AKP, arresting the right to make politics


As hundreds are taken into custody, now is the turn of BDP mayors
They have begun with party members, then they have continued to arrest party members but they also begun taking party executives into custody. Weeks on and they are still arresting both party members and executives but now they begun to detain mayors as well.
The Turkish state repression machine is like a bulldozer, crashing everything it finds on its way. That is BDP (Peace and Democracy Party) people.
It was said, threatened. It was written. And it is happening with no voice rising in protest from the ‘democratic’ Europe.
Today has been the turn of three BDP mayors. Namely, Ramazan Uysal (mayors of ??rnak), Resul Sadak (Idil mayor) and Emin To?urlu (Silopi mayor). They have been taken into custody along with the president of BDP in Silopi, Bahattin Alk??.
The Kurdish politicians have been detained on suspected links with the Kurdish Communities Union (KCK). The KCK has become the leaf fig behind which the Turkish state attempts to hide the constant repression of BDP and Kurdish activists. “Suspected links with the KCK” is repeated like a mantra to justify the unjustifiable: the preventing, through incarceration – i.e. through taking freedom away from thousands of men and women – of a healthy, frank political discussion over the Kurdish question but not only. Indeed what the Turkish establishment wants to prevent is any kind of political discourse which dissents with the main stream AKP (Justice and Development Party) Islamic discourse and agenda.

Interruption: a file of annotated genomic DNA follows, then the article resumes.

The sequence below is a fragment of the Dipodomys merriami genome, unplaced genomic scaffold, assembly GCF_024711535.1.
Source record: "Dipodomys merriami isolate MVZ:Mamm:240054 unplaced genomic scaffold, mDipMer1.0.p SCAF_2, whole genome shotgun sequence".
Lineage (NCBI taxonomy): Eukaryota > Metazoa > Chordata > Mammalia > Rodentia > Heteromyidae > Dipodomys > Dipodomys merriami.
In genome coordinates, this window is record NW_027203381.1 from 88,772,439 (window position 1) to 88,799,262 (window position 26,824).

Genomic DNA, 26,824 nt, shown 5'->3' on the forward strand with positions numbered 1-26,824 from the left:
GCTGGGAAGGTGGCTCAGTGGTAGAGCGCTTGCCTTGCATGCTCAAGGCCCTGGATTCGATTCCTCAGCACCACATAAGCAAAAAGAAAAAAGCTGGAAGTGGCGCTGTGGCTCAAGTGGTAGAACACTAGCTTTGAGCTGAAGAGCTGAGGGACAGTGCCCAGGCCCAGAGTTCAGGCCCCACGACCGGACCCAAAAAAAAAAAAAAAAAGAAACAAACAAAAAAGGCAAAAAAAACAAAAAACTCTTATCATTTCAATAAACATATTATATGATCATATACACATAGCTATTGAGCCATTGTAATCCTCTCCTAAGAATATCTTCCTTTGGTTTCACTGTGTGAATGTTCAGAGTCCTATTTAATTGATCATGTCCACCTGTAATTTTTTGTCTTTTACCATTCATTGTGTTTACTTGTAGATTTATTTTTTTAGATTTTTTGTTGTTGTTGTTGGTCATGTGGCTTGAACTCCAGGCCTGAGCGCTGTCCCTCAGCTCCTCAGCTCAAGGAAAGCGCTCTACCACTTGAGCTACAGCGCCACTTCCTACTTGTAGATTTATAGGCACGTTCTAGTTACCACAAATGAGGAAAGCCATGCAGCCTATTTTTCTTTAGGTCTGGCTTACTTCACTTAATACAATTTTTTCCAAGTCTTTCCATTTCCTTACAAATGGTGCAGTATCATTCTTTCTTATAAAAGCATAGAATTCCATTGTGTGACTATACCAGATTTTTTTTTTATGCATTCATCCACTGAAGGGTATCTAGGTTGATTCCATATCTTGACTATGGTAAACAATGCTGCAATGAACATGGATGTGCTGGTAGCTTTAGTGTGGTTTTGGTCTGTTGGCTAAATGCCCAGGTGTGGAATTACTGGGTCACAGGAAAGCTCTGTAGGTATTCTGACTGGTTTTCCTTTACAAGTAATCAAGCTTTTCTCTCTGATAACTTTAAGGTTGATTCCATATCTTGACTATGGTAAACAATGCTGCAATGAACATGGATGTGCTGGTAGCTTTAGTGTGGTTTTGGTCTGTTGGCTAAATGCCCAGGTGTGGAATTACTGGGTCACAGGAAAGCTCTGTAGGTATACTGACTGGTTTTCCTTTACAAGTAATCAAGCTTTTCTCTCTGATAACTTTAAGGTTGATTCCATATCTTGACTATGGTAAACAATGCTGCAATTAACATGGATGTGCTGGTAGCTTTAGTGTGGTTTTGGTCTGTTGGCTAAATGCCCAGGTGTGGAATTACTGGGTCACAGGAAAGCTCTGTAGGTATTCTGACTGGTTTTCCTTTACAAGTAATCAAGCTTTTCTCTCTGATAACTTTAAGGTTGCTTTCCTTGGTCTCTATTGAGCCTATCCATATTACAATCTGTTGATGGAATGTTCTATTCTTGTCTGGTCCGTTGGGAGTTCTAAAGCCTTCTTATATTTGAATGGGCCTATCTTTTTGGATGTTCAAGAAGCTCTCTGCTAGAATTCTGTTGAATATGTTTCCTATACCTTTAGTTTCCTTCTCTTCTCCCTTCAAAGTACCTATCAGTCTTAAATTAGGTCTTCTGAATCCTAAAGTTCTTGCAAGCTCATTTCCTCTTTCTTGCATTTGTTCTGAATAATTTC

Prime Minister Erdo?an and his government do not want to address, let aside to talk about, the Kurdish question, they do not want to talk about the country’s real problems, economical, social and political alike. They do no want to talk about the new Constitution. Ultimately, they do not want to talk about people’s needs.

So they resort to violence and repression. The Kurdish people – and the representatives they have freely chosen in an election – are the main receptor of this violence because they are at the forefront of a political struggle to forward a discourse on a new model for the society in Turkey. This is what scares the government: proposing a new, viable model for the society in all of its sections actually undermines the government’s project in which there is no room for a new, viable way of living together within established geographic boundaries. So the Turkish state drop its axes on the Kurdish people. The visible effect of this being the thousands of politicians and activists arrested.

Would the West, and Europe in particular, stand assisting in silence to this suffocating the right to talk, propose, discuss, ultimately to make policy?


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